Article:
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[GEN/Load]When some criteria do not have a 'Response Correction Factor' or 'Importance Factor' input

Question

When analysing the response spectrum, some of the Design Response Spectrum regulations do not have a response correction factor input field. How do I account for the response correction factor in these cases?

 

 

Answer

GENerates a design response spectrum that includes a response modification factor for some regulations as a convenience, but for most regulations, the elastic spectrum is the default. The elastic spectrum is a pure response spectrum with no response modification factor.

The elastic spectrum is the pure response spectrum without any 'Response modification factor'.
In this case, there are two ways to include the Response modification factor

1. Using Scale Factor in the Response Spectrum Function

2. Using Scale Factor in the Response Spectrum Load Cases

If your response modification factor is 4, you would enter 0.25, which is a quarter, for Scale Factor.

-Elastic spectrum without response modification factor : IBC2000(ASCE7-98), UBC(1997), UBC88-94, NBC(1995), Eurocode-8(2004) Horizontal Elastic Spectrum, Eurocode-8(2004) Vertical Elastic Spectrum, Eurocode-8 (1996) Elastic

- Design spectrum with response modification factor : KBC(2008), KBC(2005), Korea(Arch.2000), Korea(Arch.1992), Korea(Bridge), Eurocode-8(2004) Horizontal Design Spectrum, Eurocode-8(2004) Vertical Design Spectrum, Eurocode-8(1996) Design, China(GB50011-2001), China Shanghai(DGJ08-9-2003), China(JTJ004-89), China(GBJ11-87), Japan(Arch.2000), IS1893(2002), Taiwan(2006), Taiwan(1999) Horizontal, Taiwan(1999) Vertical, TaiwanBrg(89) Horizontal, TaiwanBrg(89) Vertical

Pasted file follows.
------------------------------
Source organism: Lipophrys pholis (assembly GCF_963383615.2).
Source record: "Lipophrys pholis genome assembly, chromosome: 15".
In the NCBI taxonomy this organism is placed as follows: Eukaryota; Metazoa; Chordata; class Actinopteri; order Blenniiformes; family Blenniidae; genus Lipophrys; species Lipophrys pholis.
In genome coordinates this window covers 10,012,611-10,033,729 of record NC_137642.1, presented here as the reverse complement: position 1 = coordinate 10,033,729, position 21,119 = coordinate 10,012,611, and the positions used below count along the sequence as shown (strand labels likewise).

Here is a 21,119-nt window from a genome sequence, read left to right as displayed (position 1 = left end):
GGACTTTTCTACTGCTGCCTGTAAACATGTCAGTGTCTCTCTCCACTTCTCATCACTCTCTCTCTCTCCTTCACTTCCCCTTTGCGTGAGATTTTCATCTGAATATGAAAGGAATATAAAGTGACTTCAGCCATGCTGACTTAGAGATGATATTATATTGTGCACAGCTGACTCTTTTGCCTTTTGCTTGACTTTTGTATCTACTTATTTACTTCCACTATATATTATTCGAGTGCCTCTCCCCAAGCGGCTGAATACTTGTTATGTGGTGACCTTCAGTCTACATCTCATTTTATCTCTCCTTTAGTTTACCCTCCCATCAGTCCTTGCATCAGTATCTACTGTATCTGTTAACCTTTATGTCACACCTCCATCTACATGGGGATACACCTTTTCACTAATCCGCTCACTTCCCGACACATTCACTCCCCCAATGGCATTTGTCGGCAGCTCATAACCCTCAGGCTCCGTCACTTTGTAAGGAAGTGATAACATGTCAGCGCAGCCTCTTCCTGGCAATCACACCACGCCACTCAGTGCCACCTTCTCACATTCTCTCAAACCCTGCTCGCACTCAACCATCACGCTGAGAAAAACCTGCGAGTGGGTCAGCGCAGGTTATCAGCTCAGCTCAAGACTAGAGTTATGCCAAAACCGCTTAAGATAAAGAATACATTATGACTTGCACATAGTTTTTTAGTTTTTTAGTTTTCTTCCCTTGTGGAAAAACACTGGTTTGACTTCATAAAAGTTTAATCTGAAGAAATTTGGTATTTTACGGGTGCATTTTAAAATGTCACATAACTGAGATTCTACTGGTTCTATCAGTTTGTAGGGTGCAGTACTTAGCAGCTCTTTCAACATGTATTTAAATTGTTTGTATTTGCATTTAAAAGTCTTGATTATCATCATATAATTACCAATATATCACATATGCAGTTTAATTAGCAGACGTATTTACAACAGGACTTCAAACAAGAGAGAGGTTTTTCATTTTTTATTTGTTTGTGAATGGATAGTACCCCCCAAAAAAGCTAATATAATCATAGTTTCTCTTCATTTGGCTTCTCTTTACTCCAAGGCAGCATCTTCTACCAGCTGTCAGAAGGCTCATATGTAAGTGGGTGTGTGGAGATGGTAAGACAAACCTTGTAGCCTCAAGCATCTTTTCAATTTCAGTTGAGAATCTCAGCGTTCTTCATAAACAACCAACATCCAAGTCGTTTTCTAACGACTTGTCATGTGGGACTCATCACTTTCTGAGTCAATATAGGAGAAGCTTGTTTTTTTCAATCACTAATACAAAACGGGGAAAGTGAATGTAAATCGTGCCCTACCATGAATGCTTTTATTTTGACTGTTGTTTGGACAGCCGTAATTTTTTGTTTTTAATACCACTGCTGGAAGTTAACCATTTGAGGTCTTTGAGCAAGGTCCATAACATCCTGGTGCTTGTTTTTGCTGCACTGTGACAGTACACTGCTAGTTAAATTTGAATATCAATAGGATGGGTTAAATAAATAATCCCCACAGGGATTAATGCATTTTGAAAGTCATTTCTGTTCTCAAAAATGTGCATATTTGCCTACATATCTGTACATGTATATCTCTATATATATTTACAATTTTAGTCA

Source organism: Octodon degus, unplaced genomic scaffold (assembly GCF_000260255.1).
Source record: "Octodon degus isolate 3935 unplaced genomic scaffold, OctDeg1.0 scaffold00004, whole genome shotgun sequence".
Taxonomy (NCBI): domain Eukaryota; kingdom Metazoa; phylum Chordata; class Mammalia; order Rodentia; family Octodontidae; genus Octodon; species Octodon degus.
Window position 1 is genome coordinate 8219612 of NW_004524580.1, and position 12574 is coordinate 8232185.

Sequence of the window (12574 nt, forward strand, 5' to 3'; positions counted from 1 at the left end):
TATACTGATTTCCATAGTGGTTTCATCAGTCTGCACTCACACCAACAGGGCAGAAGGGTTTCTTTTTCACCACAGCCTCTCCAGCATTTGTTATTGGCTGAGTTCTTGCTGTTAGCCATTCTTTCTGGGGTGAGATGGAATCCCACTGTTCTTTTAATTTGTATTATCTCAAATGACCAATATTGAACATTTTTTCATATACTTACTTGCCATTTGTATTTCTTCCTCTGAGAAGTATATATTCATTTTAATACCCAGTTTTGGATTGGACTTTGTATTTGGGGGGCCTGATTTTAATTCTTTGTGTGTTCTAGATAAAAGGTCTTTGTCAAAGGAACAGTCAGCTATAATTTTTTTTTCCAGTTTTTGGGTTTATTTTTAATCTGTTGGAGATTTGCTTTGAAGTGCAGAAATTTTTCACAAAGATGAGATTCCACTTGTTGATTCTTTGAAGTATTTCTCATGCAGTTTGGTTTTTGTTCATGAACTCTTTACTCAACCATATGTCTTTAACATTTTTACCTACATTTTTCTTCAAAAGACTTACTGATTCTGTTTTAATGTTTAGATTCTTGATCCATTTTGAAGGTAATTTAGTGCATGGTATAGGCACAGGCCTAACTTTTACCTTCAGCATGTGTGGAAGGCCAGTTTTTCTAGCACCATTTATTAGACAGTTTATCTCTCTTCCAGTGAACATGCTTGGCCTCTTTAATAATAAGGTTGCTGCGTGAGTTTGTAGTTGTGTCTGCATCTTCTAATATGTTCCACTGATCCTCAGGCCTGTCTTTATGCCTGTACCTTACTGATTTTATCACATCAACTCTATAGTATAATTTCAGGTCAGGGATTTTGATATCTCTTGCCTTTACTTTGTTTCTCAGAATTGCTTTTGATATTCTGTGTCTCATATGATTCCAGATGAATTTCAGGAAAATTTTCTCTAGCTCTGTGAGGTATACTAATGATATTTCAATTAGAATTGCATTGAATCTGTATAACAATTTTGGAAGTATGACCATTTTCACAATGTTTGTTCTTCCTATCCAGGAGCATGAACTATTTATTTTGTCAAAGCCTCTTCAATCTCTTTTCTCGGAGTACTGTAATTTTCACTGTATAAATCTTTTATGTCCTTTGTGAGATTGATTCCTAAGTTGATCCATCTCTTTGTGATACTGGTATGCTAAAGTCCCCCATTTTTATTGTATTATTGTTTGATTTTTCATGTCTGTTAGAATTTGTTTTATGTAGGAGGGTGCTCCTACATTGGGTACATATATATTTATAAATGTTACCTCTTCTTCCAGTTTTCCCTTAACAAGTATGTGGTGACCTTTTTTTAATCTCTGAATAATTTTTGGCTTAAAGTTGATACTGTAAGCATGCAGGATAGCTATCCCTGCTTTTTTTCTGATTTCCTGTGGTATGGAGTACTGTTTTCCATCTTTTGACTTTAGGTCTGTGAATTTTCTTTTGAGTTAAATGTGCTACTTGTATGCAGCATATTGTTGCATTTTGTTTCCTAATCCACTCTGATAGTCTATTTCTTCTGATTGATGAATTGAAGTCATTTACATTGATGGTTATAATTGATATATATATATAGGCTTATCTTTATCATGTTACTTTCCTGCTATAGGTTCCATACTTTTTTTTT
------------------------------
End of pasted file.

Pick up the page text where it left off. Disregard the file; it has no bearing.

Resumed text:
Question

When applying the response spectrum analysis of the UBC or IBC2000 Code, the response correction factor and significance factor fields are not present, what should I do?

 

Answer

The response modification factor can be reflected in the Scale/Scale Factor.

If the response modification factor is 4, you can simply input a Scale Factor of 0.25.
(Response Spectrum Load Case>SpectrumLoad Case>Scale Factor) Alternatively, in the response spectrum load condition, you can enter a
Scale Factor as 0.25.

The reason there isn't a separate input for this is because the response spectrum is primarily based on elastic response spectra.

Response modification factors and importance factors are related to design response spectra but not to elastic response spectra.

For this reason, when explicitly specified in the code as elastic response spectra, GEN defaults to generating elastic response spectra. Some codes define elastic and design response spectra differently, so both options are provided to accommodate these variations.

In the initial versions of GEN, some codes were addressed by including response modification factors and importance factors in the design response spectra. However, to maintain consistency across various national standards, the approach shifted to generating pure elastic response spectra. In the case of domestic standards in Korea, which have long used design response spectra, the option to continue using response modification factors and importance factors to generate design response spectra has been retained.

 

 

 

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